Granular materials commonly used in pavements throughout Australia are often moisture sensitive, meaning that the performance of these materials is a function of the moisture condition at the time of loading. Figure 3 shows an example of how the permanent deformation in an unbound granular specimen increases with increasing moisture content.

Figure 3: Moisture sensitivity of granular materials

Moisture related pavement failures (typically in the form of blow-outs or permanent deformation) are common across the road network following severe rainfall events and can be very costly to repair. As an example, the 2010–2013 floods in Queensland cost the government $6.4 billion in repairs to the road network, with over 50 per cent of these costs used for pavements.

It is therefore important for decision-makers to appropriately consider and account for extreme weather conditions during the planning, design and construction phase of the road network. There are a number of ways to better cope with these conditions, including improved climatic and design modelling, the use of more resilient materials, appropriate technical specifications and improved construction techniques.

How to better cope with extreme weather events
Planning and design

Addressing the need for greater resilience in road infrastructure has been a major focus of the National Asset Centre of Excellence (NACOE) research program, an initiative between the Australian Road Research Board (ARRB) and the Queensland Department of Transport and Main Roads (TMR). A study of alternative approaches to the resilience of our road infrastructure found that significant long-term benefits could be realised from investing more heavily in critical routes to minimise the impact of road closures and reconstruction after events.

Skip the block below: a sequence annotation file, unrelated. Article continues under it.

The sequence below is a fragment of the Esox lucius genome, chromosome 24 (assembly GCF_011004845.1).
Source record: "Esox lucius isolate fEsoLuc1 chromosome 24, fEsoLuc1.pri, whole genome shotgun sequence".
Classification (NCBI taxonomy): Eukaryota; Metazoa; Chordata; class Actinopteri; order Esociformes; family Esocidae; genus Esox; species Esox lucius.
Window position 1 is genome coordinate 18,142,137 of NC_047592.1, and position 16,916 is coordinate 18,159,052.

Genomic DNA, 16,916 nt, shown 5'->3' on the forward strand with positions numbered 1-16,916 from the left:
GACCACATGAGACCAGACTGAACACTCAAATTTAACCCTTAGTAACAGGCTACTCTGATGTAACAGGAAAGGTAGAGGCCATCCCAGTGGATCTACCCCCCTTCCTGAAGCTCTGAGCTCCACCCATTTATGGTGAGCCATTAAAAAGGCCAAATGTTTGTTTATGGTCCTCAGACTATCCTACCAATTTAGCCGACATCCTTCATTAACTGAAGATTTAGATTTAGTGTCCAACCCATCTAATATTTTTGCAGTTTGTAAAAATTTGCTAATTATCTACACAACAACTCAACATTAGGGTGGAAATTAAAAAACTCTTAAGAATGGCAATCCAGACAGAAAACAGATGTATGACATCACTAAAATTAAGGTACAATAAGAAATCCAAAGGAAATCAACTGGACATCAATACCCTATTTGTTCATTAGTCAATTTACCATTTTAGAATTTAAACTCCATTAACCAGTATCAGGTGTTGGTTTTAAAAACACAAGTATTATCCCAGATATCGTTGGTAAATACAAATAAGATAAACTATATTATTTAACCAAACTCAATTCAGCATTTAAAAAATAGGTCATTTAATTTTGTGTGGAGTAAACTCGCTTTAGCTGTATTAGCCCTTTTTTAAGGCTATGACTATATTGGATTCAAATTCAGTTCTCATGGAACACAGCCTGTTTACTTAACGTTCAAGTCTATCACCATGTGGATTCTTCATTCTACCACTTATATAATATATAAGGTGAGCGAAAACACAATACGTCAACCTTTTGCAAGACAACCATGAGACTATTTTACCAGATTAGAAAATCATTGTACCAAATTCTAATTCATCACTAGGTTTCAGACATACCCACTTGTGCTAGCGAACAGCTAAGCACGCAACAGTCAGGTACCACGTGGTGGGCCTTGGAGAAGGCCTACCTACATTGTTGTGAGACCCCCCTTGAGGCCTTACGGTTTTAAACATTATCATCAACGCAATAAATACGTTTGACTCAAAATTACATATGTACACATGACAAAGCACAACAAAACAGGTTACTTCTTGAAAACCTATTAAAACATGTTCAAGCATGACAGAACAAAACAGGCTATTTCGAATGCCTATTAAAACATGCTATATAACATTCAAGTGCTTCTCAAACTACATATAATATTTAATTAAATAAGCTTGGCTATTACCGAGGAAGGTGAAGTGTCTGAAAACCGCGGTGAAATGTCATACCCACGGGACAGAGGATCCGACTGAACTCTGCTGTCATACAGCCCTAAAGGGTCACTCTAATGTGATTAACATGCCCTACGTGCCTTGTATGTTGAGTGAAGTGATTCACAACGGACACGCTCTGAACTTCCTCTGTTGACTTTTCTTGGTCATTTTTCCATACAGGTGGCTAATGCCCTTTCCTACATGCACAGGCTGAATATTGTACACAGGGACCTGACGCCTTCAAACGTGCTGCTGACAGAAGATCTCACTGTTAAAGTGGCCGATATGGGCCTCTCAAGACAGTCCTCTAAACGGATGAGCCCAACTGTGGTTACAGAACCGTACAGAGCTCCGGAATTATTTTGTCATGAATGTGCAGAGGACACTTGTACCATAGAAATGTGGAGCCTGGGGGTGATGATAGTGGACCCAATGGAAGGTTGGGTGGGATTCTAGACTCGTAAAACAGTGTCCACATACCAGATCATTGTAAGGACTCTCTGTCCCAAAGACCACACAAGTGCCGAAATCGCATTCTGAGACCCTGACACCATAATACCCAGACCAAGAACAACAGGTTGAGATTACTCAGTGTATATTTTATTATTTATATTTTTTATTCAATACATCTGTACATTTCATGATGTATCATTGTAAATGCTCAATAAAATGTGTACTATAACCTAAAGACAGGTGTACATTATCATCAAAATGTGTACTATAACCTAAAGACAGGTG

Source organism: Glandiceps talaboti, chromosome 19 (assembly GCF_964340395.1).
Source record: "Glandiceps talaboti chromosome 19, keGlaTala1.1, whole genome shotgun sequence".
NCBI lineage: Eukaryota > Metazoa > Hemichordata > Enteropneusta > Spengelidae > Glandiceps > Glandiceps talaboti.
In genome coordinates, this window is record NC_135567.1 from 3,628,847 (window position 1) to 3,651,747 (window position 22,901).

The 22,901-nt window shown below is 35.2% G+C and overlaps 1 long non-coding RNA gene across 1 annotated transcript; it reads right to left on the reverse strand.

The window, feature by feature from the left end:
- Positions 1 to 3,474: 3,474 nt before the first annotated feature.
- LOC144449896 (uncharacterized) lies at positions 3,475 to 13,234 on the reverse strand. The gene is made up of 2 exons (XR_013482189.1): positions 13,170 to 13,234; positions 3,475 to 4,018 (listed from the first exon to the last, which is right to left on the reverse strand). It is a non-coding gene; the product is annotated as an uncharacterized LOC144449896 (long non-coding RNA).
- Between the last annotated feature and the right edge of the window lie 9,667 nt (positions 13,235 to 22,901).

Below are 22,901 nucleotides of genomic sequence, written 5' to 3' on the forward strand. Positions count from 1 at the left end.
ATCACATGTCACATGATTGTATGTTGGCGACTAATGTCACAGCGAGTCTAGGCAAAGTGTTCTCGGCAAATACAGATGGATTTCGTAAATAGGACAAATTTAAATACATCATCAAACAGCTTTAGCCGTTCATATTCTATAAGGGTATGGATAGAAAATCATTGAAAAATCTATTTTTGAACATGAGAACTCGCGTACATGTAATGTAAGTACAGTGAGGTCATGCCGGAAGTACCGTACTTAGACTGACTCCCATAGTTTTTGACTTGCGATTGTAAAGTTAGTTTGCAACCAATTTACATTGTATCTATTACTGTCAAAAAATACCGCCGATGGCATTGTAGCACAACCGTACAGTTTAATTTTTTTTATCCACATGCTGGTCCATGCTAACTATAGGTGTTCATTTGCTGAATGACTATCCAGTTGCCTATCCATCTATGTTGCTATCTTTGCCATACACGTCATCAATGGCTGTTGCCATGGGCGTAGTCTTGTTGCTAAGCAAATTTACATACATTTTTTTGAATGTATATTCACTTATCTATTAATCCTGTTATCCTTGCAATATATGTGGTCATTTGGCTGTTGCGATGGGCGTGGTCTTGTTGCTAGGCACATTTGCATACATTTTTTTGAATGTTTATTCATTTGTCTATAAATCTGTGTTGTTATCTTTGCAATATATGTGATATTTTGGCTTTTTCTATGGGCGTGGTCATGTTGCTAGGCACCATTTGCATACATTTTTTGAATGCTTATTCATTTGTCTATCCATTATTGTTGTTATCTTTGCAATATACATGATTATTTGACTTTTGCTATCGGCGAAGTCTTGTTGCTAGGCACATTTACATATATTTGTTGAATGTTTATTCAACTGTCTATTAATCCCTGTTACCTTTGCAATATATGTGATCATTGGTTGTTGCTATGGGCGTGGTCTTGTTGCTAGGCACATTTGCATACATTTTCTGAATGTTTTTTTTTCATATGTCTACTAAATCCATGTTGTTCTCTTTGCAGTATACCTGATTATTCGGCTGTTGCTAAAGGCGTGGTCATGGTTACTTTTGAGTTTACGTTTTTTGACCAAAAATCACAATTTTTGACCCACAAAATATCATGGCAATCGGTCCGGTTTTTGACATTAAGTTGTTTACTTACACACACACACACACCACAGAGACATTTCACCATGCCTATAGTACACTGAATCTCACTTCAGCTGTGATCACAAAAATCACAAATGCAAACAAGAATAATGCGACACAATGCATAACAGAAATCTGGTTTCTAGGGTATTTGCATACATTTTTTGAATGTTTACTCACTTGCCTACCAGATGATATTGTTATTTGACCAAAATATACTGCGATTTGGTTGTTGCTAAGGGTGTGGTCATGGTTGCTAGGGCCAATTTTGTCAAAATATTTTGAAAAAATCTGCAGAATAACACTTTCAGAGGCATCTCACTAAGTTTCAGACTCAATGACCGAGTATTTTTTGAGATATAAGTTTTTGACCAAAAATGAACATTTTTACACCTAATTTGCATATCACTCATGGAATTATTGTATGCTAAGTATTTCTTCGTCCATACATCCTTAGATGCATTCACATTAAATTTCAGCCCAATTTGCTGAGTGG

In one such example, TMR has increased the use of resilient pavement materials such as foamed bitumen — and reaped immediate benefits with only minimal remedial works required on newly constructed pavements after significant inundation caused by ex-Tropical Cyclone Debbie in early 2017.

Rural roads have long been designed with consideration of the likely rainfall totals each year. As an example, pavements constructed in Queensland regions receiving more than 500mm of annual rainfall are typically designed to a more resilient standard. However, a shifting climate means that the lines separating these climate zones have shifted in some years.

Some parts of western Queensland may experience more frequent heavy falls, while also having longer periods of drought. The 2010–13 major rain and flood events in Queensland were spread far and wide, and showed that the state may be more exposed to widespread pavement failures than previously thought. By tracking climate trends, as well as monitoring the annual likelihood of phenomena such as El Nino and La Nina, asset owners will be better placed to allocate maintenance and rehabilitation funding to bolster the resilience of their networks in a more targeted manner.